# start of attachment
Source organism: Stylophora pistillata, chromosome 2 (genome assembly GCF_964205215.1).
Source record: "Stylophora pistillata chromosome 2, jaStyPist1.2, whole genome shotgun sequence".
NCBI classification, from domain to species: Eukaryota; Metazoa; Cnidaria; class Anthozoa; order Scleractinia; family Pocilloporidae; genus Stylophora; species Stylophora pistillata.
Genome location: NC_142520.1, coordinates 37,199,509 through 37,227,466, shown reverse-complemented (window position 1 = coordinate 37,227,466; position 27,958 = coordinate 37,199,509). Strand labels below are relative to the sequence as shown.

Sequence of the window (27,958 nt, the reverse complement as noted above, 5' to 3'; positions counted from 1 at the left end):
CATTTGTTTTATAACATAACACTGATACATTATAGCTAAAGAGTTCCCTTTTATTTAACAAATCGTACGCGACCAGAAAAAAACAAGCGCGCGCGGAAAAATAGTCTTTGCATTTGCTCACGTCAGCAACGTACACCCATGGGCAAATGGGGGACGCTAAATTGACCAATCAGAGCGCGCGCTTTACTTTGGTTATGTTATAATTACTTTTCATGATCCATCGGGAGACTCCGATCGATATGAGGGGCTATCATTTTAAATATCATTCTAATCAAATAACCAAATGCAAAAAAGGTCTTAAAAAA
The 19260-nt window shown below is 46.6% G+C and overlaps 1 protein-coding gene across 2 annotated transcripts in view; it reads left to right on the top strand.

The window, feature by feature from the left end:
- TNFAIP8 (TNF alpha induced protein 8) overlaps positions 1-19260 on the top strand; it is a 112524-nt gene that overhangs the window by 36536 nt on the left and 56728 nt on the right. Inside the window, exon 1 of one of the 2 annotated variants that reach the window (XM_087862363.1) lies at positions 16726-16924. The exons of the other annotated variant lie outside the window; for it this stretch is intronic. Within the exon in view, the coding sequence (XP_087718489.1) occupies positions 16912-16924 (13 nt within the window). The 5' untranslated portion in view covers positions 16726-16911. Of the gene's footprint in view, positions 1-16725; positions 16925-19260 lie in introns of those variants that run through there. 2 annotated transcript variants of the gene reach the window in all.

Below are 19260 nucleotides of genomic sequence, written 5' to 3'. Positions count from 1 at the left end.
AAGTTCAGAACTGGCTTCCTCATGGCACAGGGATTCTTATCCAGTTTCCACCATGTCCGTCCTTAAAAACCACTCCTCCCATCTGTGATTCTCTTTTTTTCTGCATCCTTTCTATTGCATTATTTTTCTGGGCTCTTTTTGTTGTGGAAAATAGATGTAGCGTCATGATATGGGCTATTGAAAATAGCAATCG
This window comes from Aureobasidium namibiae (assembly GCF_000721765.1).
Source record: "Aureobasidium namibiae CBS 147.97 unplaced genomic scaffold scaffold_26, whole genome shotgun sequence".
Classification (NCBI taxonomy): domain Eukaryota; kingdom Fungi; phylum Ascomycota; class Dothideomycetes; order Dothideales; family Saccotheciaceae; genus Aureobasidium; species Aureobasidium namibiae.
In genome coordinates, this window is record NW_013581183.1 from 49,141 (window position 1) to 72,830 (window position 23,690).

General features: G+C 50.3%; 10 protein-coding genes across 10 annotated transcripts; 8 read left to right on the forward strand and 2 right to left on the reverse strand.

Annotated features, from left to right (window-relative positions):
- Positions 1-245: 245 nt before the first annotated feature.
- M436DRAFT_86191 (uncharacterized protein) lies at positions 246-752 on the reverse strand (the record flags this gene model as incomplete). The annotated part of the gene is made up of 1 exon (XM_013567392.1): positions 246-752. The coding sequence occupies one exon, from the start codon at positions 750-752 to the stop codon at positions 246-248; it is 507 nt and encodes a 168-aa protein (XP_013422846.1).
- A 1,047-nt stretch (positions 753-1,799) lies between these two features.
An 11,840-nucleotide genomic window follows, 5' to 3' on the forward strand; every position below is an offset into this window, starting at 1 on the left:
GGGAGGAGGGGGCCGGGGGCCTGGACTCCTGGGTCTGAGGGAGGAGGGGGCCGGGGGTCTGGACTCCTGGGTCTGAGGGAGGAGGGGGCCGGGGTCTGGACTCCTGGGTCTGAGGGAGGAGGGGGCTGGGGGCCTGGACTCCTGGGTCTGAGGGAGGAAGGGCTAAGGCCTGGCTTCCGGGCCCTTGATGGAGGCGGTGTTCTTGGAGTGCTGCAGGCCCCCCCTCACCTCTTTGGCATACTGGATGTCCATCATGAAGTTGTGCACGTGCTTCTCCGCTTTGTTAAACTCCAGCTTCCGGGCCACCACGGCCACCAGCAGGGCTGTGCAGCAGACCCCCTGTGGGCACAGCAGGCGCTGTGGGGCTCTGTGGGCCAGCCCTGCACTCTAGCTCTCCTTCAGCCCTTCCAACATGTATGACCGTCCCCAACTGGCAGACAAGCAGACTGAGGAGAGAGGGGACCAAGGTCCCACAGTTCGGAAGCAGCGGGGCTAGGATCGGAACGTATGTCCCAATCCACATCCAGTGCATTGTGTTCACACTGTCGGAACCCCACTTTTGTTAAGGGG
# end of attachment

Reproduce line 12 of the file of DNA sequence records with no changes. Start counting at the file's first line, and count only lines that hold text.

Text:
This window comes from Aureobasidium namibiae (assembly GCF_000721765.1).